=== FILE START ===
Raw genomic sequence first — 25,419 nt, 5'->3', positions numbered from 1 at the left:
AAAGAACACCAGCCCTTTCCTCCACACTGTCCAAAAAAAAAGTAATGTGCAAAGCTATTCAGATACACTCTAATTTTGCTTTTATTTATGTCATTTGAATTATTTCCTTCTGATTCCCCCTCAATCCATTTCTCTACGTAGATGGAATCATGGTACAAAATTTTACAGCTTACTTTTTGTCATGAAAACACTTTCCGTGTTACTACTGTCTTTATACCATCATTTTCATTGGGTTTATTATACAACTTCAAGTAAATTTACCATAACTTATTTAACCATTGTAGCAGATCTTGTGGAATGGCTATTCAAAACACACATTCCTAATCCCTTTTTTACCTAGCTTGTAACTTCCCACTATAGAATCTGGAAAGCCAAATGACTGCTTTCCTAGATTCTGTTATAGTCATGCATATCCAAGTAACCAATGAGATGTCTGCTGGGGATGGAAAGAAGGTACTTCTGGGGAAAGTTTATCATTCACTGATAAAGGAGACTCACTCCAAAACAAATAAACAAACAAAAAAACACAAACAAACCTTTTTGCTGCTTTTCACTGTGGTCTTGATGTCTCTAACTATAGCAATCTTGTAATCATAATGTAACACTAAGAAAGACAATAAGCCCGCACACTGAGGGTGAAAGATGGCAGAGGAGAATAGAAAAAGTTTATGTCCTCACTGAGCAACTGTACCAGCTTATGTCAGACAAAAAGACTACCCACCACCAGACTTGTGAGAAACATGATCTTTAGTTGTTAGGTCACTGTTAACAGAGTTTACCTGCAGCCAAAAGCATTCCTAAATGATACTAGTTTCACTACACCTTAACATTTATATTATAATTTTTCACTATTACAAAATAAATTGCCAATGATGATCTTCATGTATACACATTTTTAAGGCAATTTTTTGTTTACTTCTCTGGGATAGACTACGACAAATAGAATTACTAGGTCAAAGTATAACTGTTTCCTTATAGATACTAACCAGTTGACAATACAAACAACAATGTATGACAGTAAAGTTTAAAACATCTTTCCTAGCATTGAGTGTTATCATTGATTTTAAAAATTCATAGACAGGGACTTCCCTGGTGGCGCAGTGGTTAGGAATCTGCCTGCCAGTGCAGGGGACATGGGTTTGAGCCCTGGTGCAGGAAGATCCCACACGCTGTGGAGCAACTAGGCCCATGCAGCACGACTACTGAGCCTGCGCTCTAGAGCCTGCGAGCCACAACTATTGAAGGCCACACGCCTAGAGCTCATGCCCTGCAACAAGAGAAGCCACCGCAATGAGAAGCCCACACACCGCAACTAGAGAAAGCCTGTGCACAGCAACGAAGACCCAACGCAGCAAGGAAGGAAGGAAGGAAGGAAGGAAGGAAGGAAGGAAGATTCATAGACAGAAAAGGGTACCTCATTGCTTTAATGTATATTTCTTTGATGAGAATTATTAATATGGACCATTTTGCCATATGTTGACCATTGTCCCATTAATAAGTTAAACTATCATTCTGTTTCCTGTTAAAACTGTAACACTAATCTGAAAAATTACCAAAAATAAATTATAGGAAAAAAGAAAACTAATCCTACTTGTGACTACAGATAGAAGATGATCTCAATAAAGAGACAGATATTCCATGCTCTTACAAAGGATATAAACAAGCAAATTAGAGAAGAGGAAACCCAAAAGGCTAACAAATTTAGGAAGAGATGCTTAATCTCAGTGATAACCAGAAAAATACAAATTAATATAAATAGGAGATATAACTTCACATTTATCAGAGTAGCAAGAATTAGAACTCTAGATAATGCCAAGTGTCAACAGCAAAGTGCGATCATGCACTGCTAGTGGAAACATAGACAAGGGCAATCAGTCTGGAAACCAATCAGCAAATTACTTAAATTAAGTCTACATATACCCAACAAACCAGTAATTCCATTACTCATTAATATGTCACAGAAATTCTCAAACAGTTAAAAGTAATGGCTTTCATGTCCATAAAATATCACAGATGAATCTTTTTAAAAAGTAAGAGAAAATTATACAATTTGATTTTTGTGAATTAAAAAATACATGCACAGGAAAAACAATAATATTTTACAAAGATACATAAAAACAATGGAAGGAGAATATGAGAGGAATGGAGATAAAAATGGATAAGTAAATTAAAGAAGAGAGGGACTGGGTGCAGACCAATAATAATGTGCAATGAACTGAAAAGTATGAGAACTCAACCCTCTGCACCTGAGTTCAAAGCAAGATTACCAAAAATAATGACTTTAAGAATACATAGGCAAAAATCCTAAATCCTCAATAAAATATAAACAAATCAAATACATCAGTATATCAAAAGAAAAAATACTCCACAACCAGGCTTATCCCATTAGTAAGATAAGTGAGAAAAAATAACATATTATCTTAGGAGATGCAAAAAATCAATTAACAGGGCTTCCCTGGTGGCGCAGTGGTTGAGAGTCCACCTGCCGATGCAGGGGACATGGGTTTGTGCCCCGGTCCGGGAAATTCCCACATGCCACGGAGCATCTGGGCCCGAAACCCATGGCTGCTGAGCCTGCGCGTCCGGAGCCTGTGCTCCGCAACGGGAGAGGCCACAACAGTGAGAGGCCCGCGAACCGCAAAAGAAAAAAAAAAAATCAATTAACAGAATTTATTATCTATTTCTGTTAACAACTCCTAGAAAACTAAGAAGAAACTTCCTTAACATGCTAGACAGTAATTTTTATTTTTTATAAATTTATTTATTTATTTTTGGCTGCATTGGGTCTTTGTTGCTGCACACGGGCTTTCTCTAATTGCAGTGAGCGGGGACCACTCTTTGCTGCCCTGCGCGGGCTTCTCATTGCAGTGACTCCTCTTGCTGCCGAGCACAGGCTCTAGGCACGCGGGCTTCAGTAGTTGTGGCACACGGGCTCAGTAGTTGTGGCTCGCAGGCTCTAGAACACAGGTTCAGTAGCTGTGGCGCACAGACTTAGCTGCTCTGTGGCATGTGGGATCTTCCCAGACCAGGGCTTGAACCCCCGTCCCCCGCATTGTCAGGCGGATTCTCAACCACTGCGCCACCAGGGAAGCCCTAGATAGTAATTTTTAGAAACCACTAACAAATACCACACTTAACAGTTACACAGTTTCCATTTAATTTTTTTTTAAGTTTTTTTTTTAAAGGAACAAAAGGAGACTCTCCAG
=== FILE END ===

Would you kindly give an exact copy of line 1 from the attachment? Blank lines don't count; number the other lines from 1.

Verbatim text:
Raw genomic sequence first — 25,419 nt, 5'->3', positions numbered from 1 at the left: